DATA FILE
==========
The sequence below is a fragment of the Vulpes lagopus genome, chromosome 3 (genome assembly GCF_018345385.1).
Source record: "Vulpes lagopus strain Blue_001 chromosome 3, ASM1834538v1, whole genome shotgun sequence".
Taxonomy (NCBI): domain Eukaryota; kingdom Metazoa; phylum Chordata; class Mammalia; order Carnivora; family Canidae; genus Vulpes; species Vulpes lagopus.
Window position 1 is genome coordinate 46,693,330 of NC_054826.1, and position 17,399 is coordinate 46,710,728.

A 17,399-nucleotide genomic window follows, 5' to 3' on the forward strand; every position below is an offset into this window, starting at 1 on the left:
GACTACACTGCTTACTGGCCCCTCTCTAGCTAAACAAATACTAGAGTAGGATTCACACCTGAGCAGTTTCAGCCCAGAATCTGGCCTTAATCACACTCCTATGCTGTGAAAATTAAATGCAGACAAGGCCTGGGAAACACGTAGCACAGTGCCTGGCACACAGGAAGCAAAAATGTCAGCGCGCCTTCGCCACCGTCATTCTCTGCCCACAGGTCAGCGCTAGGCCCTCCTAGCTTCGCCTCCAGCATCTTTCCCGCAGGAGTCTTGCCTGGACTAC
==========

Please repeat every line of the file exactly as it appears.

The sequence below is a fragment of the Vulpes lagopus genome, chromosome 3 (genome assembly GCF_018345385.1).
Source record: "Vulpes lagopus strain Blue_001 chromosome 3, ASM1834538v1, whole genome shotgun sequence".
Taxonomy (NCBI): domain Eukaryota; kingdom Metazoa; phylum Chordata; class Mammalia; order Carnivora; family Canidae; genus Vulpes; species Vulpes lagopus.
Window position 1 is genome coordinate 46,693,330 of NC_054826.1, and position 17,399 is coordinate 46,710,728.

A 17,399-nucleotide genomic window follows, 5' to 3' on the forward strand; every position below is an offset into this window, starting at 1 on the left:
GACTACACTGCTTACTGGCCCCTCTCTAGCTAAACAAATACTAGAGTAGGATTCACACCTGAGCAGTTTCAGCCCAGAATCTGGCCTTAATCACACTCCTATGCTGTGAAAATTAAATGCAGACAAGGCCTGGGAAACACGTAGCACAGTGCCTGGCACACAGGAAGCAAAAATGTCAGCGCGCCTTCGCCACCGTCATTCTCTGCCCACAGGTCAGCGCTAGGCCCTCCTAGCTTCGCCTCCAGCATCTTTCCCGCAGGAGTCTTGCCTGGACTAC